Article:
Joeviocoe
        • 3 Years Ago
        @lne937s
        The energy stored in Hydrogen gas is MUCH easier to extract using a fuel cell. Right now, fuel cells that can use natural gas are VERY low power (for their size and weight), and won't work well in vehicles. To move a mid-sized vehicle at highway speeds, you need a constant 20Kw or so.... no problem for a decent sized H2 fuel cell stack... but a similarly sized NG fuel cell stack, currently would only produce about 2 KW. The energy conversion per surface area is just too low with current technology. Also, the impurities in Natural Gas (everything except the Methane)... degrade the catalyst material. I think eventually, we will see them.... but the technology for that is not yet ready. From what I have seen with the prototype methanol fuel cells... they are designing them for low power portable electronics. On the order of a 50 watts or less.
          lne937s
          • 3 Years Ago
          @Joeviocoe
          But realistically, a better use in the near term is to use natural gas fuel cells to generate electricity to power a BEV
          • 3 Years Ago
          @Joeviocoe
          Fair enough with current fuel cells. However, a lot of progress is being made in methanol fuel cells: http://www.greencarcongress.com/2011/03/wang-20110322.html#more
          lne937s
          • 3 Years Ago
          @Joeviocoe
          Actually, the majority of Natural Gas fuel cells are 400kW and larger, being used for such things as industrial server centers, running for much longer duty cycles than what is required for a car. http://bloomenergy.com/customers/ Realistically, neither hydrogen fuel cells or natural gas fuel cells are ready for production vehicles. However, Natural Gas has far more potential.
          Joeviocoe
          • 3 Years Ago
          @Joeviocoe
          yeah... my point exactly. those 400Kw fuel cells, even if scaled down to 20 KW would be way too big to fit in a car. Duty cycle was never my concern. But Power density. If it requires an entire 12' x 12' room to make 20 Kw... this is NOT viable for transportation. And I agree, NG to electricity to BEV would be a good idea. We just need to make the cost per kwh competitive with the alternatives. The technology is there, the economics tend to kill it though. :(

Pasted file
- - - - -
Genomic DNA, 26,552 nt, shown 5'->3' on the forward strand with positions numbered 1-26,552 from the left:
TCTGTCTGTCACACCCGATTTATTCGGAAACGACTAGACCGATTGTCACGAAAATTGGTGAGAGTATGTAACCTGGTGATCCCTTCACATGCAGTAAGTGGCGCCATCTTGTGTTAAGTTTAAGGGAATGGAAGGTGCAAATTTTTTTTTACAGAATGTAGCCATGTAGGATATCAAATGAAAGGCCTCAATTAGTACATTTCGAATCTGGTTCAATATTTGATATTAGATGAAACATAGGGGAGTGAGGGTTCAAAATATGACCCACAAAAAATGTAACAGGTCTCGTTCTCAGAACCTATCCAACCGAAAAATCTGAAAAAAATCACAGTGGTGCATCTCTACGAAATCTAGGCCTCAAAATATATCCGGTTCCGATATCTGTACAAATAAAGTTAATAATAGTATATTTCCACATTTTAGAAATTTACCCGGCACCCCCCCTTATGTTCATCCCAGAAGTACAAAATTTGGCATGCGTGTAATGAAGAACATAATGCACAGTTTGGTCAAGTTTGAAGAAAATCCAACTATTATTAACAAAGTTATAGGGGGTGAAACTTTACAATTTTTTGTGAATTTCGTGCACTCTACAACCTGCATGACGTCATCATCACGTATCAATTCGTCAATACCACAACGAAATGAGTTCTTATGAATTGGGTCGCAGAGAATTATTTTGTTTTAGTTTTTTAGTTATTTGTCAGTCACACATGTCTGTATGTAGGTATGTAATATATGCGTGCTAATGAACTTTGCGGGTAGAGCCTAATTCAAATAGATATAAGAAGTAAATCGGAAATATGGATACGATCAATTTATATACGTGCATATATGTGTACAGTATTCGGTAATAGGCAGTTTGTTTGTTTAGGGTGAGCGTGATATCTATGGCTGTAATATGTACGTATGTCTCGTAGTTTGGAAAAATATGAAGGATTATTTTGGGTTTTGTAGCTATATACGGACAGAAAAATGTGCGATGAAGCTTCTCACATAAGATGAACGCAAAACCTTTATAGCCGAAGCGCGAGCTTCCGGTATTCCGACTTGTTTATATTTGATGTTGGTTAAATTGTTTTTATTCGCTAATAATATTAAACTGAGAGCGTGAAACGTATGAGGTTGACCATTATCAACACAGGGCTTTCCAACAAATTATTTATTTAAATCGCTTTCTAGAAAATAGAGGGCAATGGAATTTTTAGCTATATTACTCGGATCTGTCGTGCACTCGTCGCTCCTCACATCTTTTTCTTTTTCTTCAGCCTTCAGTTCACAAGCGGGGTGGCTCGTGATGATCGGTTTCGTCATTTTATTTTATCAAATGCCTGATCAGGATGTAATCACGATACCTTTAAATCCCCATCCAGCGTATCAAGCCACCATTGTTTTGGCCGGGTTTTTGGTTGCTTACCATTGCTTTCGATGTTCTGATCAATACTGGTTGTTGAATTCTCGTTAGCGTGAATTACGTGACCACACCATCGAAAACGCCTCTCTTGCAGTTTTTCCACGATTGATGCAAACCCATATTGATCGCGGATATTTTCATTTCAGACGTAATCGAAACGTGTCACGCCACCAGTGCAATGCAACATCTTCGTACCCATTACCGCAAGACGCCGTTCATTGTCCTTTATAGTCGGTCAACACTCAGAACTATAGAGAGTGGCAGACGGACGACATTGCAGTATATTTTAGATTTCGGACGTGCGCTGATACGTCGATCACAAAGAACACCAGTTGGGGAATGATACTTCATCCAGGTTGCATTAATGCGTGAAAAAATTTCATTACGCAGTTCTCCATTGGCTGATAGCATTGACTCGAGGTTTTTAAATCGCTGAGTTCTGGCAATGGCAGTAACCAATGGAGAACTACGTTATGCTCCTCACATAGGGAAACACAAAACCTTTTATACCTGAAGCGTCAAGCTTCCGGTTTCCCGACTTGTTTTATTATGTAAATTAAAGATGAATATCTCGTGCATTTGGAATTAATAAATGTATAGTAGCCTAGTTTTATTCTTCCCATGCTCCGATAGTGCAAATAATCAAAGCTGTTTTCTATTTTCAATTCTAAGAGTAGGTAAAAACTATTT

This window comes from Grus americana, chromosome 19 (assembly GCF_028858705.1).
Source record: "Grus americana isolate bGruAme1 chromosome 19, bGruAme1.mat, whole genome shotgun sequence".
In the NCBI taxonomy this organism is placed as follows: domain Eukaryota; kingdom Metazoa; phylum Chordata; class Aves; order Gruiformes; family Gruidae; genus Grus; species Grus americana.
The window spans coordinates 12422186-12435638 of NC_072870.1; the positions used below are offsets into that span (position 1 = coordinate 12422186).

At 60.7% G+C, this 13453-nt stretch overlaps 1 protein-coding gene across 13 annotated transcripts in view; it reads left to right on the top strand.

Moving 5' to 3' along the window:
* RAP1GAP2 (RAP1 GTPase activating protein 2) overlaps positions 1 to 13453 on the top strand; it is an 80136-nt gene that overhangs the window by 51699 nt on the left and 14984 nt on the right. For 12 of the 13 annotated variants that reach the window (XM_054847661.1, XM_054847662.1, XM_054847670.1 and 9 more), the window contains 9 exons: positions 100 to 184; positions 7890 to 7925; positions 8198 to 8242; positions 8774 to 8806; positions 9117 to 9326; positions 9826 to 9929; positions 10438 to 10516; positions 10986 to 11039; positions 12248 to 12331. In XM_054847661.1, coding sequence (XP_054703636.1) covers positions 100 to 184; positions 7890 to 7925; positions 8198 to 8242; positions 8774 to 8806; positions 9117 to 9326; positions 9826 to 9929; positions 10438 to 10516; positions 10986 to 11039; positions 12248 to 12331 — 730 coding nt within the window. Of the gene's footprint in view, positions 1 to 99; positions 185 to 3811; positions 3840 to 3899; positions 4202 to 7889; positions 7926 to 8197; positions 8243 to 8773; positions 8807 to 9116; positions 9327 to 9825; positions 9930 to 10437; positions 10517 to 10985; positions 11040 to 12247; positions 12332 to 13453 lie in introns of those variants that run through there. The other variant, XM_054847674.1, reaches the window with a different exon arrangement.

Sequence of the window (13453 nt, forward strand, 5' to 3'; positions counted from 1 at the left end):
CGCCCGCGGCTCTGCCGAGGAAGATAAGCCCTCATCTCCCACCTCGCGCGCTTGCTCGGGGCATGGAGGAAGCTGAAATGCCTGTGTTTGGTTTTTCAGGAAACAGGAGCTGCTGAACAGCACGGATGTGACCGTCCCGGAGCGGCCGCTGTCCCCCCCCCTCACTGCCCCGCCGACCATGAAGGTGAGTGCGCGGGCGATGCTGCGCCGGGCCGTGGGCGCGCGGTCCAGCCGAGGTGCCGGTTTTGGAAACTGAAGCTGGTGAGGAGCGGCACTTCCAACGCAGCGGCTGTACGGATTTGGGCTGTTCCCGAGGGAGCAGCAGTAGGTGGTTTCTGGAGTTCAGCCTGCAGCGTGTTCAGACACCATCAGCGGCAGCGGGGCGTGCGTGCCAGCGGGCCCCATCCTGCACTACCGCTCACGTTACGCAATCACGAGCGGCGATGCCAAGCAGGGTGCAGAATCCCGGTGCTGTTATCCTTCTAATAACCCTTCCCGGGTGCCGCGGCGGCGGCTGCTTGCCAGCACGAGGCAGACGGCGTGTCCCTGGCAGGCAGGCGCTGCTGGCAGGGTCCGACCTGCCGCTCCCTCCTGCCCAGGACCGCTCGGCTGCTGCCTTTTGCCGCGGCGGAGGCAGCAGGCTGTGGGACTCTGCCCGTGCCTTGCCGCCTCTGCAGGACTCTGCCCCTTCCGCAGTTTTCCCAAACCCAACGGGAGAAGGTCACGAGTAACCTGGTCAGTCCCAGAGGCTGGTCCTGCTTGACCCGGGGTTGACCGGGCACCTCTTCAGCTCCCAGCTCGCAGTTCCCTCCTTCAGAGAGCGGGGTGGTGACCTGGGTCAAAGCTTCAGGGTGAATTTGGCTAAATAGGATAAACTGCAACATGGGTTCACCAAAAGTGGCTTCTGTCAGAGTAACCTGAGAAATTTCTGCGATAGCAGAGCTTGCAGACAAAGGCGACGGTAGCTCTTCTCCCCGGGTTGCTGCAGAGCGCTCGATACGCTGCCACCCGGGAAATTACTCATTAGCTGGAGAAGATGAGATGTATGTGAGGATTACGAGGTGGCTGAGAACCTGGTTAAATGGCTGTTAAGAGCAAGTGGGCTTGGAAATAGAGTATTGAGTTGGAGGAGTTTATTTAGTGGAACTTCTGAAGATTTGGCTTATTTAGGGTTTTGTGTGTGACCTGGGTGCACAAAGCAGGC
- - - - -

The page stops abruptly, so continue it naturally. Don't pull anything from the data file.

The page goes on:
letstakeawalk
        • 3 Years Ago
        @lne937s
        Easy. An automatic doubling or tripling of efficiency. But that efficiency comes at a price. However, the metric he's developed has four factors: Cost, Water, Energy, GHG. The cost of a FCV is where it currently suffers most significantly in comparison to CNG ICE. Indeed, due to the low-cost of CNG and CNG vehicles, I feel that one single metric may play a significant role in the overall results. As prices drop on both BEVs and FCVs, their ranking will significantly improve under that sort of ranking.
      Doug
      • 3 Years Ago
      Comparing CNG ICE with HFCV, I've suspected similar CO2 and efficiency while blowing HFCV out of the water wrt cost. This is part of the reason I'd prefer not to see money spent on a hydrogen fueling infrastructure. Makes no sense to move around something with such a low energy density (by volume) with the available alternatives. I would like to see work on NG and liquid fuel FCVs.
      Dave
      • 3 Years Ago
      None of the other options is as clean as fuel cells supplied with hydrogen produced in a nuclear reactor. (not by electrolysis, btw)
      Doug
      • 3 Years Ago
      Yay for free access to papers from a Stanford IP address. Unfortunately, that doesn't seem to extend to the ISU paper without some digging around.
      paulwesterberg
      • 3 Years Ago
      Well its a good thing that fracking for natural gas only uses secret poisonous chemicals and helpfully mixes methane into the groundwater aquifer. Most H2 comes from reformed natural gas so it seems that hydrogen was unfairly handicapped compared to cng. The only time it might make sense to make H2 from electricity is in the pacific northwest this time of year when the dams have too much water and the grid cannot take any more electricity.
        letstakeawalk
        • 3 Years Ago
        @paulwesterberg
        Great point paulwesterberg. I agree that grid based electrolysis isn't really a good option, but considering how they're shutting down wind turbines, why not just converted that excess capacity into a usable resource? The wind turbine owners are suffering financially by not being able to sell their electricity, they'll eventually realize they have another valuable product they can produce as well. http://greeneconomypost.com/wind-turbines-shut-pacific-northwest-15566.htm
      Doug
      • 3 Years Ago
      Would be great to get more info the the actual break down of these numbers. Perhaps autobloggreen could do some actual, you know, reporting and call up the authors of the study for a phone interview. I lament the fact that ABG has become mostly Eric Loveday style posts which simply paraphrase what's typically already a secondary source, often losing accuracy in the process. Where's the old ABG I used to love??